SOUTH LOS ANGELES — In an effort to find solutions to criminal justice reform, members of the House Judiciary Committee Subcommittee on Crime, Terrorism, and Homeland Security arrived in Los Angeles July 13 to examine California’s criminal justice reforms and whether the lessons learned from past policies could be applied on a national scale.
On hand to hear the three-hour testimony were nearly 500 concerned community residents, the formerly incarcerated and criminal justice advocates who packed the room at First African Methodist Episcopal Church’s Renaissance Center on Adams Boulevard.
Committee Chairwoman U.S. Rep. Karen Bass, D-Los Angeles, was joined on the panel by Reps. Hank Johnson, D-Georgia, Ted Lieu, D-Torrance, G.K. Butterfield, D-North Carolina, Dwight Evans, D-Pennsylvania, and Steven Horsford, D-Nevada.
“We hope to develop legislation on re-entry and are looking for other ways to reduce the prison population,” Bass said.
Also present were two panels of experts who spoke about the criminal justice system including Panel 1 speakers Michael Romano, director of the Three Strikes Project and Justice Advocacy Project and a lecturer at Stanford Law School; Taina Vargas-Edmond, founder of Initiate Justice; and Charis E. Kubrin, professor of criminology, law and society.
Panel 2 speakers included Susan Burton, founder of A New Way of Life Reentry Project; Stanley Bailey of Durango, Colorado; and John Harriel, aka “Big John,” a mentor at gang intervention group 2nd Call.
“As a result of reforms here in California, incarceration levels in the state have decreased drastically,” Bass said. “California’s prison population had peaked at nearly 163,000 in 2006. By 2018, the California prison population stabilized at around 115,000 incarcerated persons, which is still far above capacity, but leaves California with the 18th lowest incarceration rate in the country. And remarkably, crime has not increased,”
“California has made strides,” said Bass. “After the 2011 Supreme Court case mandating the reduction of this unconstitutional incarceration, numerous ballot initiatives reflected the will of the people to scale back mass incarceration.”
Bass said that although many of the reforms took place by ballot initiatives, she applauded the grassroots leaders sitting in the room who fought for criminal justice reform.
“It was the people in this room and others throughout our state who ignited a movement through many grassroots organizations that created the public will and identified the resources for the ballot initiatives to take place to begin with,” she said.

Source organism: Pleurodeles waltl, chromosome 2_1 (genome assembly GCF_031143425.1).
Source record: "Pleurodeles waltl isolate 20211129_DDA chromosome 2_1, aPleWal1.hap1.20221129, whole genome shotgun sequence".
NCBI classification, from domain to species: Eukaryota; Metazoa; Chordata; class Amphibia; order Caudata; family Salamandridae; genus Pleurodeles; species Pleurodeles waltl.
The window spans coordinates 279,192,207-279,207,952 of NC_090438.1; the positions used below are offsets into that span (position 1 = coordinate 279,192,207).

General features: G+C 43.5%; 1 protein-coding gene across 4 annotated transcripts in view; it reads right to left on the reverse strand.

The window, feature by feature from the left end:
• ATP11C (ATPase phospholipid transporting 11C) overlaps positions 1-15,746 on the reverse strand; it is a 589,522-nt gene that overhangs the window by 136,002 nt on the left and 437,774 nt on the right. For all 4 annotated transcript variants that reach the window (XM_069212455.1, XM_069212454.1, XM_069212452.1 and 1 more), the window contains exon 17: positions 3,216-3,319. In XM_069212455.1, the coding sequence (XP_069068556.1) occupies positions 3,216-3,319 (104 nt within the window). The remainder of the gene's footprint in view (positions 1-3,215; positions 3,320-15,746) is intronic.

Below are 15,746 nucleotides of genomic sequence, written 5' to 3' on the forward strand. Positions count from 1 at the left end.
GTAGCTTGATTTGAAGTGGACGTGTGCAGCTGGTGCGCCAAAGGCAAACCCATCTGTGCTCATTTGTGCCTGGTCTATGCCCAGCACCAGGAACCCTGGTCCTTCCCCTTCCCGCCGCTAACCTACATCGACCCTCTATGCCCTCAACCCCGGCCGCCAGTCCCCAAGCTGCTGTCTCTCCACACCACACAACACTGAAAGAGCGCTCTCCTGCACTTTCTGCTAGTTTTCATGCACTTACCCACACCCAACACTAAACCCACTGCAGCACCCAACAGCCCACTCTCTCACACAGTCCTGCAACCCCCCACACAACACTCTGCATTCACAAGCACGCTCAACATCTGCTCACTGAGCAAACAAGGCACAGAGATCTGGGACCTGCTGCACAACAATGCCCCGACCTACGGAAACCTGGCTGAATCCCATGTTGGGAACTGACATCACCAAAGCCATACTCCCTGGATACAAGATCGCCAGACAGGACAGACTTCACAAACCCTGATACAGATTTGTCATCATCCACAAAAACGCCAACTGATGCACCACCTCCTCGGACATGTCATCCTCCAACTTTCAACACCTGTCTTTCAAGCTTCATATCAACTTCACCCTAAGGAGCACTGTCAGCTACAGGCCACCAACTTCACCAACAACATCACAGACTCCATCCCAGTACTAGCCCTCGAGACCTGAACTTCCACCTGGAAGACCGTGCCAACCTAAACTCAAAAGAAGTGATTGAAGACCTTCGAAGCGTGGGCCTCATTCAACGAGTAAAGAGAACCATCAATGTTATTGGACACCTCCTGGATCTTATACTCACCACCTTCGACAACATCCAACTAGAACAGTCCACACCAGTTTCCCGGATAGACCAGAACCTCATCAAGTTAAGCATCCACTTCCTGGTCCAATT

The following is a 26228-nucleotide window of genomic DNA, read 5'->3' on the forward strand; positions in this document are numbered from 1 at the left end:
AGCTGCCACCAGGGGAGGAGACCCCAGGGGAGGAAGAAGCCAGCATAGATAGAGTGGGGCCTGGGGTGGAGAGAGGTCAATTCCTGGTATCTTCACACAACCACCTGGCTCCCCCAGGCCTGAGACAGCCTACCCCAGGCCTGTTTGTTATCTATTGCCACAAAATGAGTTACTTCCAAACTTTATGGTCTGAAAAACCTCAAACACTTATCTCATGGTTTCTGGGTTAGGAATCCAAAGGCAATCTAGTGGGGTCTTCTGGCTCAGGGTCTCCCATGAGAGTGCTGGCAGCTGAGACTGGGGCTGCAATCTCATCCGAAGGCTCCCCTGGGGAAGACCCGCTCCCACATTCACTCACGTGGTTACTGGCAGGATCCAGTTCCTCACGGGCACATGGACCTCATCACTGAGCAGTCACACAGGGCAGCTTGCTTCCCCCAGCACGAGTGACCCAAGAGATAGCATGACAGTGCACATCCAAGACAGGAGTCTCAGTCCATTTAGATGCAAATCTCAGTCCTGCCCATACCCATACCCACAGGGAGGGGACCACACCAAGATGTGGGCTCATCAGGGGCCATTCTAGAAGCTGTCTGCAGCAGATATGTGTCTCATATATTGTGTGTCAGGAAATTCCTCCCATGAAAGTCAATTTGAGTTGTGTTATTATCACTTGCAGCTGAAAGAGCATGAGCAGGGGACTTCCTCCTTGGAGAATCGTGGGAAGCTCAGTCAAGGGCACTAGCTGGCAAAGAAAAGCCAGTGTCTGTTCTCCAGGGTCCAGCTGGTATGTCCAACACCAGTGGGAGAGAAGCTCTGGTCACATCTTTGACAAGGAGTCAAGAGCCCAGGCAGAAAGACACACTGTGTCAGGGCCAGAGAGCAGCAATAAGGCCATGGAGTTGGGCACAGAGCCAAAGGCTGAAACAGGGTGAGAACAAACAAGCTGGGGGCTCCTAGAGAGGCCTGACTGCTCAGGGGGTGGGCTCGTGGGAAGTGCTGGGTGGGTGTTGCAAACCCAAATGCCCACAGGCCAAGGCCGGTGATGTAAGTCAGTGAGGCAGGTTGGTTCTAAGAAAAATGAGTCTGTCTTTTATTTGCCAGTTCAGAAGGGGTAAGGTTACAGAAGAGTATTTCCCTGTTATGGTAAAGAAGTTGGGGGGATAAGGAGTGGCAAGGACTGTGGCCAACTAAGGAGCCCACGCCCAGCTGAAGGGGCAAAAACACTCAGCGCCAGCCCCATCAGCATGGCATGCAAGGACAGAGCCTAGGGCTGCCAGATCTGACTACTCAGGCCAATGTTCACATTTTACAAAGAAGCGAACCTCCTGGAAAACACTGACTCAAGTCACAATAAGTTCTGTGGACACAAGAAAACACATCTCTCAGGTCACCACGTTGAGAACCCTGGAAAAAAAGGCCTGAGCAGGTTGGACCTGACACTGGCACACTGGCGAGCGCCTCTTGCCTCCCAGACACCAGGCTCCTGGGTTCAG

The reforms include narrowing the three strikes law, the revision of felony murder laws, the reduction of penalties for drug and theft offenses, the expansion of parole and earned time credits for early release from prison and the broad revision of juvenile laws.
“Voters want criminal justice reform,” said Romano, who said he was involved with helping to pass three ballot measures in California, Propositions 36, 47 and 57. “In three straight elections, we have overwhelmingly passed initiatives that have reduced criminal punishments for almost all crimes.
“I submit that the politics of tough on crime is over and we must take the opportunity to re-examine reform laws that we know don’t help public safety but instead inflict misery, destroy families and communities and cost billions of dollars,” Romano said.
“We must close prisons,” Vargas-Edmonds said. “Despite our decreasing prison population, the California corrections budget has continued to soar every single year.”
She said prison funds are used to pay for medical and mental health costs. “Facilities must close for us to eliminate these operating costs,” she said.
Vargas-Edmonds also suggested implementing more inclusive policy reforms. “Many folks convicted are [doing time] for non-violent, non-serious, non-sex offenses.”
She also suggested expanding restorative justice practices.
“Our existing criminal justice system is punitive in nature, meaning that we punish people rather than looking at root causes and focusing on healing and transformation of the individual.”
Vargas-Edmonds said that sentencing enhancement must end, including the Three Strikes Law in California. “Sentencing enhancements are meant to act as a deterrent for crime, but there is no evidence to suggest that,” she said.
Finally, she added, “We must ensure that people impacted by incarceration are leading these policy reforms. We must also restore voting rights to all people impacted by incarceration.”
Kubrin, who has done extensive research on Proposition 47, which reduced felonies to misdemeanors, said that people were afraid that inmates released under the proposition would cause a crime wave.